Patient presented on the first visit with a headache and cognitive “fogginess”. having made a move from Georgia to South Carolina over the past month she had been very stressed and had not seen a chiropractor for 2 months. She had been under chiropractic care for 3 years prior to her first visit and reported having improved cognitive function under care. Phone consultation with previous chiropractor confirmed that when the patient was in a subluxated state she would be noticeably distant, less responsive and report that she was having “brain fog”, post adjustment there was noticeable alertness.

As this patient came to the office having already established a pattern and plan of care with a previous practitioner the new plan of care based on history and current findings started with once every 2 weeks. Over the course of 10 months the patient was seen 20 times. The same analysis protocol was applied on each visit as was described for the first visit. She received a specific C1 adjustment using the Grostic protocol on visits when her thermographic pattern was present and supine leg check revealed the right leg to be 1/4” or greater short. C1 was adjusted on a total of 10 visits. Due to the patient’s scoliosis and the limitations of matter, Thompson protocol was used when the prone leg check indicated that sacrum ought to be addressed. Sacrum was found to be apex posterior and adjusted on 12 visits.

Outcomes
Patient reported fogginess on the majority of visits where she was found to have a C1 subluxation. On these visits the practitioner also noted patient had difficulty focusingon one topic and reduced reaction time to instructions even though the same procedural steps were used on every visit. After adjustment to the C1 vertebra the patient had noticeable change in alertness and subjectively reported improved cognitive function. The patient only reported having a headache on the first visit. Her HDI did not reduce significantly as it started at 26% and reduced to 22% however, it is believed that her headaches did not return because she was consistent with her plan of care.

Discussion
In their review, Schroeder et al.12 examined three possible models based on the core characteristics of ASD, which revealed a link to joint complex dysfunctions altering circuitry, thus aberrantly affecting the structure and function of the cerebellum and the frontal lobe.6 Hoffmann and Russell describe the impact that a subluxation has on the cerebrum and cerebellum by suggesting that as a result of “altered biomechanics of thespine, a subluxation can lead to an imbalance in sensory input into both the cerebrum and the cerebellum.”6 They further stated that “this sensory dysafferentation then leads to alteration in the central state of the neuronal cells involved with initiating the response to the environmental stimuli.”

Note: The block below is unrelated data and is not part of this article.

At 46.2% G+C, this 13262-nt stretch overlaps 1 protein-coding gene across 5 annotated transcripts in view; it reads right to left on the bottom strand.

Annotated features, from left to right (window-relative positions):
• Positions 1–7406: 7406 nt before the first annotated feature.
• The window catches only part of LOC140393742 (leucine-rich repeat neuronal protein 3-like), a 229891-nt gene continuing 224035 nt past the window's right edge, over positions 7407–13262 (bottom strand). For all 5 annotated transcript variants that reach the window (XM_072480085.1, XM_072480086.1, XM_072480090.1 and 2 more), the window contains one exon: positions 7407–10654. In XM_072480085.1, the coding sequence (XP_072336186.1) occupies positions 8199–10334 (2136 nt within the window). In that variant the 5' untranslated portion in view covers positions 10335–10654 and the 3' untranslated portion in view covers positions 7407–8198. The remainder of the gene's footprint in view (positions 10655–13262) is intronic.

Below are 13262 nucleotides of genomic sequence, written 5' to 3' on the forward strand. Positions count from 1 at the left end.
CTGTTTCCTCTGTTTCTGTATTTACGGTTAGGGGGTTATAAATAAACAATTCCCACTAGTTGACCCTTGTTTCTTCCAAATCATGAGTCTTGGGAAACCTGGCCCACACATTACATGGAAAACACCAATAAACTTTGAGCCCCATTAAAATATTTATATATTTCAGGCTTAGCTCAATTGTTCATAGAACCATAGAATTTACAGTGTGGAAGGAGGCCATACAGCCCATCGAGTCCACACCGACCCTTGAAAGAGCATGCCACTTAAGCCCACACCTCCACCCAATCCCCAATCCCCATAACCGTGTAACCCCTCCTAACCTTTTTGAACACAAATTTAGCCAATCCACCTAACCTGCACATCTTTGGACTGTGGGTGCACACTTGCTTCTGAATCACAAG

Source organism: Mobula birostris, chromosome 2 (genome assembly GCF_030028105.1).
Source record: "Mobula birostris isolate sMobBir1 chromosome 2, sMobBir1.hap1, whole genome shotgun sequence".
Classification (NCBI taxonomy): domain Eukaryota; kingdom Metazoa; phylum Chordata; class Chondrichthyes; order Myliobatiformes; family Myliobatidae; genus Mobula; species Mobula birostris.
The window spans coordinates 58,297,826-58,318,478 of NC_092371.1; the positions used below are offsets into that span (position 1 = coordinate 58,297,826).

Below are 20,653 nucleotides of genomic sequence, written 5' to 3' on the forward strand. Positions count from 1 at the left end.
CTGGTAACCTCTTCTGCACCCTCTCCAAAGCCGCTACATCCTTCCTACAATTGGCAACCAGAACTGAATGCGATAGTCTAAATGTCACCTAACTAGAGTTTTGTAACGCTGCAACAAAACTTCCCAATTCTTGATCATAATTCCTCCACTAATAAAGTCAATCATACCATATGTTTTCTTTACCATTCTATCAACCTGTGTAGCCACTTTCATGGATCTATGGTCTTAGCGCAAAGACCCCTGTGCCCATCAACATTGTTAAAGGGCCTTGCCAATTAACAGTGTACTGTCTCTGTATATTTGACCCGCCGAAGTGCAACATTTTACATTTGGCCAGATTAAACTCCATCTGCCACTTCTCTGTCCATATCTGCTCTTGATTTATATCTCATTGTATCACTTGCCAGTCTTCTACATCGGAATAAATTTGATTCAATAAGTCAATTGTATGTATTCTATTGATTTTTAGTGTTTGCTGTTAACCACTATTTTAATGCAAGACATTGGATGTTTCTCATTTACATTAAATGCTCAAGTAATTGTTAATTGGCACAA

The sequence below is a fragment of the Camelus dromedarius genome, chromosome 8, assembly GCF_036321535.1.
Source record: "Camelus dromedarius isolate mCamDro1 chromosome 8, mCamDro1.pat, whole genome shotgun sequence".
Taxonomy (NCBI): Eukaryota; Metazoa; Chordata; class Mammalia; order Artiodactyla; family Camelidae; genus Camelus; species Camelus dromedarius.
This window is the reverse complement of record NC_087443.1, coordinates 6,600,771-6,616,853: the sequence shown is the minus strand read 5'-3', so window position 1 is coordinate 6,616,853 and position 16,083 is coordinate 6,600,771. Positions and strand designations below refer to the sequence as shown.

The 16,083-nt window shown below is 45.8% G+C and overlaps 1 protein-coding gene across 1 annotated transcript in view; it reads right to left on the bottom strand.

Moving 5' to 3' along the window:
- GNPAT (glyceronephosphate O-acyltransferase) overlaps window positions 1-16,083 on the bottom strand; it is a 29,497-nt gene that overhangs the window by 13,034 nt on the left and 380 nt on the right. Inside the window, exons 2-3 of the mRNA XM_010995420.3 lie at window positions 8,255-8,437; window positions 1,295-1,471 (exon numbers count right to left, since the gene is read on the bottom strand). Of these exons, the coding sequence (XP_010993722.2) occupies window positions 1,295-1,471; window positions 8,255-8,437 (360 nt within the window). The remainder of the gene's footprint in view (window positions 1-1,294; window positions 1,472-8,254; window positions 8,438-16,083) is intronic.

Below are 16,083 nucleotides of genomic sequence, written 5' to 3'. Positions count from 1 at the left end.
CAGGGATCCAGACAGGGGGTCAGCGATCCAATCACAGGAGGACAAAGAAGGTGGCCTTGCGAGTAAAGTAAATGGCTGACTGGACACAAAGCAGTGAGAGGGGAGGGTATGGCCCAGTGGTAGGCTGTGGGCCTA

Conclusion
This case study explores the possible link between the objective reduction of a vertebral subluxation and the subjective improvement in the behavioral patterns and cognitive function of an adult diagnosed with Autistic Spectrum Disorder. There has been similar cases reported in children, however there continues to be a limited amount of evidence supporting the efficacy of chiropractic care for either children or adults with ASD. Further research is warranted in both.

References
1) National Institute of Mental Health. Autism Spectrum Disorders. http://www.nimh.nih.gov/health/topics/autism-spect…
2) American Psychiatric Association (APA). Diagnostic and statistical Manual of Mental Disorders, 5th edn. American Psychiatric Association, Washington, DC, 2013.
3) Cohn A. Improvement in Autism Spectrum Disorder Following Vertebral Subluxation Reduction: A Case Study. J. Pediatric, Maternal & Family Health, 2011; 87-91
4) Cleave J, Alcantara J, Holt K. Improvement in Autistic Behaviors Following Chiropractic Care: A Case Series. Pediatric, Maternal & Family Health, 2011; 125-131
5) Noriega A, Chung J, Brown J. Improvement in a 6 year-old Child with Autistic Spectrum Disorder and Nocturnal Enuresis under Upper Cervical Chiropractic Care. J. Upper Cervical Chiropractic Research, 2012; 1-8 6) Hoffmann N, Russell D. Improvement in a 3 ½ -year-old autistic child following chiropractic intervention to reduce a vertebral subluxation. J Vert Sublux Res. 2008 Mar 24:1-4.
7) Guyton AC, Hall JE. Textbook of Medical Physiology. 10 th ed. Pennsylvania: W.B. Saunders Company; 2000. 8) Uematsu S, Edwin DH, Jankel WR, et. al. Quantification of Thermal Asymmetry, Part 1: Normal Values and Reproducibility. J Neurosurg, 1988;69(4):552-555.
9) Hart J, Omolo B, Boone WR. Thermal patterns and health perceptions. J Can Chiropr Assoc. 2007;51(2):106-111.
10) Grostic JD. Dentate Ligament –Cord Distortion Hypothesis. Chiropr Res J. 1988; 1(1):47-55.
11) Hinson R, Brown S. Supine leg length differential estimation: an inter- and intra-examiner reliability study. Chiropr Res J, 1998; 6(1):17-22. 12) Schroeder JH, Derocher M, Bebko JM, Cappadocia MC. The neurobiology of autism: theoretical applications. Research in Autism Spectrum Disorders 4. (2010) 555-564.